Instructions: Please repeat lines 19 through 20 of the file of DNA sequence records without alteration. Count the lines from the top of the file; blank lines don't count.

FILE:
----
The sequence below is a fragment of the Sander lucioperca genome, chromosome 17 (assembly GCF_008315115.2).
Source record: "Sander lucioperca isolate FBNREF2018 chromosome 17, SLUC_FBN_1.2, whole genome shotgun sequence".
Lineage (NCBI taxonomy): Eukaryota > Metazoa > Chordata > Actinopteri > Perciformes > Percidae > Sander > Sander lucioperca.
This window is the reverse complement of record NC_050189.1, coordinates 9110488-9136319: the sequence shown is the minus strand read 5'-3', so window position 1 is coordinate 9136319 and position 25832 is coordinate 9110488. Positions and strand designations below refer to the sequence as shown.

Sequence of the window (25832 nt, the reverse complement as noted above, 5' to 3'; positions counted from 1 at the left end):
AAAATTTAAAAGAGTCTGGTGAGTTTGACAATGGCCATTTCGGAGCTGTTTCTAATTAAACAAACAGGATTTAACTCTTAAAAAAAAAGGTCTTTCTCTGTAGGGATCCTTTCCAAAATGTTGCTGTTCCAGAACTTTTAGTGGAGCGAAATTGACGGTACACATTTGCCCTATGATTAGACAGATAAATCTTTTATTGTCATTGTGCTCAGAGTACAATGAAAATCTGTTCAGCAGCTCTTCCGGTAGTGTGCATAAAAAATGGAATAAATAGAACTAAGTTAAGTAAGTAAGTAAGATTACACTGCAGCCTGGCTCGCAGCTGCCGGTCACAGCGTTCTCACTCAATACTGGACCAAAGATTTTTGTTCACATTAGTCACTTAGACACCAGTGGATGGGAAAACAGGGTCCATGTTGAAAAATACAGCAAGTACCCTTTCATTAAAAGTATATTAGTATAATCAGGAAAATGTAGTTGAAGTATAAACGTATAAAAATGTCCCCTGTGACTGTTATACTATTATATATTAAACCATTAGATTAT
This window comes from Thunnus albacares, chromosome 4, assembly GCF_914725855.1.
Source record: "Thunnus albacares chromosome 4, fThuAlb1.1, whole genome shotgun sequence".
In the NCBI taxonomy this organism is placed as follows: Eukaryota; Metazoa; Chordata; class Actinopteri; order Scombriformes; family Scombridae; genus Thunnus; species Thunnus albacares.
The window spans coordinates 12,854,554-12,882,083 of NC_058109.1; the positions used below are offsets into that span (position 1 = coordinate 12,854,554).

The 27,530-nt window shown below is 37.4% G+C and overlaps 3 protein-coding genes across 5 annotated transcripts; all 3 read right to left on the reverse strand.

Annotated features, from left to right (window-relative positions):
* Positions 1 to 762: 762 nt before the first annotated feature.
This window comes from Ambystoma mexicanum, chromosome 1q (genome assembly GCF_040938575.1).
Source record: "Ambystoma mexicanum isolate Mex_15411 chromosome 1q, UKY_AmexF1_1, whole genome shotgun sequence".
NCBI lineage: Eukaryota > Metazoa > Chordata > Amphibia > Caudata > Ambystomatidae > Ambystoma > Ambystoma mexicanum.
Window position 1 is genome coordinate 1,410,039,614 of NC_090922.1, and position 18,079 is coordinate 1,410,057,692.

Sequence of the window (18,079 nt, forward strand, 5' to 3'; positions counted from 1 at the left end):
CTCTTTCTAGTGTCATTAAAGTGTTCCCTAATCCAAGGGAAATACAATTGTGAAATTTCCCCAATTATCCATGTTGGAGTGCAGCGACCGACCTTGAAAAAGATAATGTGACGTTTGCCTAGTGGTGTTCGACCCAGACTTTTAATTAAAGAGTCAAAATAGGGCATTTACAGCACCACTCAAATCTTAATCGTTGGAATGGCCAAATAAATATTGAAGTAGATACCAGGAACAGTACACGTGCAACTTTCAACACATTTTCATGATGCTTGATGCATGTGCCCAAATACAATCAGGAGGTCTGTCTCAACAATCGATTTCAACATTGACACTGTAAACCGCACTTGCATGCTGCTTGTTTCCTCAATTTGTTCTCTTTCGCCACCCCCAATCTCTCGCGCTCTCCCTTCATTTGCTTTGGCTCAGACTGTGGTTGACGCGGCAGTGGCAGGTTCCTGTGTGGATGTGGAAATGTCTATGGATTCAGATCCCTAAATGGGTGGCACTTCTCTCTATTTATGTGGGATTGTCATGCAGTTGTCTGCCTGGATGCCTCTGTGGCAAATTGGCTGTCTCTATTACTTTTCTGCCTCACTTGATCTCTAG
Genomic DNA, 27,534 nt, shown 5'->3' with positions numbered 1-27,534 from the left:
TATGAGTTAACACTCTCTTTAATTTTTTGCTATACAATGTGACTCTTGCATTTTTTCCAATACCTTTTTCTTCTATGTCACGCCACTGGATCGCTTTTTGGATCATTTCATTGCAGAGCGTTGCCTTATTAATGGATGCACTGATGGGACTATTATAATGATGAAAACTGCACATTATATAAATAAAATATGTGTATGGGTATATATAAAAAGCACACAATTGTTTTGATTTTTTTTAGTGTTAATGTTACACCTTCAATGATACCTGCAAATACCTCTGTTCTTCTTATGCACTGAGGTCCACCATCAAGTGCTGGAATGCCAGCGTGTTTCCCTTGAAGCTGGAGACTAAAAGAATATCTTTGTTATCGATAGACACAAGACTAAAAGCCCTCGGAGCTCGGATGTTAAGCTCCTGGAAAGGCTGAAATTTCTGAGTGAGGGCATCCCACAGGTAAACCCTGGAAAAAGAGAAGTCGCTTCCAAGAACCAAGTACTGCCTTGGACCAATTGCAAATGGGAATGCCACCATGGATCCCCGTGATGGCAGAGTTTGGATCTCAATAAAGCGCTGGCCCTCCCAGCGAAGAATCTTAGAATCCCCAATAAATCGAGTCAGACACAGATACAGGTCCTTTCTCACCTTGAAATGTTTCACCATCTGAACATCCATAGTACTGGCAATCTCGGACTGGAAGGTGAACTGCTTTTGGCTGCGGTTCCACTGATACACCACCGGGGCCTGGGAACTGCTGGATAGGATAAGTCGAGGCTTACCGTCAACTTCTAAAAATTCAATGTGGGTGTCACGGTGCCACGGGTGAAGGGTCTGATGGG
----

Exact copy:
CTCTTTCTAGTGTCATTAAAGTGTTCCCTAATCCAAGGGAAATACAATTGTGAAATTTCCCCAATTATCCATGTTGGAGTGCAGCGACCGACCTTGAAAAAGATAATGTGACGTTTGCCTAGTGGTGTTCGACCCAGACTTTTAATTAAAGAGTCAAAATAGGGCATTTACAGCACCACTCAAATCTTAATCGTTGGAATGGCCAAATAAATATTGAAGTAGATACCAGGAACAGTACACGTGCAACTTTCAACACATTTTCATGATGCTTGATGCATGTGCCCAAATACAATCAGGAGGTCTGTCTCAACAATCGATTTCAACATTGACACTGTAAACCGCACTTGCATGCTGCTTGTTTCCTCAATTTGTTCTCTTTCGCCACCCCCAATCTCTCGCGCTCTCCCTTCATTTGCTTTGGCTCAGACTGTGGTTGACGCGGCAGTGGCAGGTTCCTGTGTGGATGTGGAAATGTCTATGGATTCAGATCCCTAAATGGGTGGCACTTCTCTCTATTTATGTGGGATTGTCATGCAGTTGTCTGCCTGGATGCCTCTGTGGCAAATTGGCTGTCTCTATTACTTTTCTGCCTCACTTGATCTCTAG
Genomic DNA, 27,534 nt, shown 5'->3' with positions numbered 1-27,534 from the left: